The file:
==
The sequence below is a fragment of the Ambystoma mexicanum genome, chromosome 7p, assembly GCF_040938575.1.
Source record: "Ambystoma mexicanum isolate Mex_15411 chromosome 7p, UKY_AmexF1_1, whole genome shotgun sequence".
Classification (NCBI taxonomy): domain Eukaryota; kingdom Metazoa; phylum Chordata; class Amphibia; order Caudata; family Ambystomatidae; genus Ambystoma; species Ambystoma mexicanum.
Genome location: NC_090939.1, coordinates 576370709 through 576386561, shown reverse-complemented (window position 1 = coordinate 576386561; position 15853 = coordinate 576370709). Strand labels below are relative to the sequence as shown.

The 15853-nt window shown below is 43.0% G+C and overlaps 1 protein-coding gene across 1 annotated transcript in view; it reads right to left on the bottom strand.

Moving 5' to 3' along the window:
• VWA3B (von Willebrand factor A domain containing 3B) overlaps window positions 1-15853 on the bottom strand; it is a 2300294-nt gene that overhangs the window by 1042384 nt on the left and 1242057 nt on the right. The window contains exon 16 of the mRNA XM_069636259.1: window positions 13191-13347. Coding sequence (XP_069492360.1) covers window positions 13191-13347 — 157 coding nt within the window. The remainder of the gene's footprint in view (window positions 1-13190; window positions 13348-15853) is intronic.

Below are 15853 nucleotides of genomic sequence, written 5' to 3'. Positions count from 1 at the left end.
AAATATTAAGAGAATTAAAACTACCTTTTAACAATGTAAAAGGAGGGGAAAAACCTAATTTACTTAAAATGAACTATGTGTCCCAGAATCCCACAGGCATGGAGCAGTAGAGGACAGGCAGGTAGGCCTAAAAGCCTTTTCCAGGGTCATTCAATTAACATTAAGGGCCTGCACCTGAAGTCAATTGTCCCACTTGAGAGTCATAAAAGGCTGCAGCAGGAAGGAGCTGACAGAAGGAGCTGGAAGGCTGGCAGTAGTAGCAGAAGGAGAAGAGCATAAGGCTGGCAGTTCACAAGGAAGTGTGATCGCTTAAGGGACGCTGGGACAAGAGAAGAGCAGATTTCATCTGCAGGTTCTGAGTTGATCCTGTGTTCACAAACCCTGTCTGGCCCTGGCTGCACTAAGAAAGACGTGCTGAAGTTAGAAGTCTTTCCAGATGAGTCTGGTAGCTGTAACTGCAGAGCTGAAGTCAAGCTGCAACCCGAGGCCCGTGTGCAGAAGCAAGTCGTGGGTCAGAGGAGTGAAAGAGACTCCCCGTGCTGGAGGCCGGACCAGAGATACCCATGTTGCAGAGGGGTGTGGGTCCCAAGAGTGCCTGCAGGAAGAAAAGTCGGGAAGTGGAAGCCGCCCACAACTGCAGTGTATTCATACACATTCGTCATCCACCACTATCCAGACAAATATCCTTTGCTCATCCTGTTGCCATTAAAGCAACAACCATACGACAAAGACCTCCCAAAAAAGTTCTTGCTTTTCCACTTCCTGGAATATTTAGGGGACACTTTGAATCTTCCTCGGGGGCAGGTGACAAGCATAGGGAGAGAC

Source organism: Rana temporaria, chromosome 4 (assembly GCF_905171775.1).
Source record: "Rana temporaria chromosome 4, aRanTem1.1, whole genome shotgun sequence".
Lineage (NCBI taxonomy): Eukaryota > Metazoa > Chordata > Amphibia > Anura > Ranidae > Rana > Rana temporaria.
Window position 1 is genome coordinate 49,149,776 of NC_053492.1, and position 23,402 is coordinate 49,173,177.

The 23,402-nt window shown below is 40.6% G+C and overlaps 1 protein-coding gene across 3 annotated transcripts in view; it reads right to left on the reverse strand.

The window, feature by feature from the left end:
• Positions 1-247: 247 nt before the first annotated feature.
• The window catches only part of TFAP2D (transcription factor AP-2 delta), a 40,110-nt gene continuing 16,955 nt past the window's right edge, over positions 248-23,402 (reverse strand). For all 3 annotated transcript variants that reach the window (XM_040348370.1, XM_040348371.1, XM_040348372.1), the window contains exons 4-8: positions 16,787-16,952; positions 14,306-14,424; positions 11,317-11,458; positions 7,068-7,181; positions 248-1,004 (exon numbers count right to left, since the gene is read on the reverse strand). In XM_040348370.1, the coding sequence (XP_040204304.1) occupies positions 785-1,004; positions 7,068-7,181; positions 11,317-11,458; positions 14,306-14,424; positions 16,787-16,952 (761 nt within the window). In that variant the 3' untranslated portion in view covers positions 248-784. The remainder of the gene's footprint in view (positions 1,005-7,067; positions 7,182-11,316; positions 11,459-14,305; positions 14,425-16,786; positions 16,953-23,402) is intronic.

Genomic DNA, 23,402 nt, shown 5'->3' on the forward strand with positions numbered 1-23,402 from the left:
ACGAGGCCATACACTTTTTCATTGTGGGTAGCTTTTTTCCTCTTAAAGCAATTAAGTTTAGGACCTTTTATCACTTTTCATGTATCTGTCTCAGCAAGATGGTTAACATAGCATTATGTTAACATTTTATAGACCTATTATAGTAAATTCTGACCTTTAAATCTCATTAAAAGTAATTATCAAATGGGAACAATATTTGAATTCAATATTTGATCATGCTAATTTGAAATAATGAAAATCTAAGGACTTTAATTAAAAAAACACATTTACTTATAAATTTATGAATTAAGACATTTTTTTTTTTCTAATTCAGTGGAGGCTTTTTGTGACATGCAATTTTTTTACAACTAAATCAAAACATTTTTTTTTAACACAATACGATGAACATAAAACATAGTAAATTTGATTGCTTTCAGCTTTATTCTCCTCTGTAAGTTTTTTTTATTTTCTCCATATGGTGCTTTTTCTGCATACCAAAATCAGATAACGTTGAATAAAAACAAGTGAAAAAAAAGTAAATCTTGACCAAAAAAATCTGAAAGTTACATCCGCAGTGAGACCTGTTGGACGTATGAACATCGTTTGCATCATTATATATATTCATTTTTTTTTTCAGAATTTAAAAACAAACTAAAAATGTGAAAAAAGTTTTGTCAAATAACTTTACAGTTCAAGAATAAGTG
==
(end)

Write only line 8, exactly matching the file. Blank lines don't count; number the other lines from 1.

Below are 15853 nucleotides of genomic sequence, written 5' to 3'. Positions count from 1 at the left end.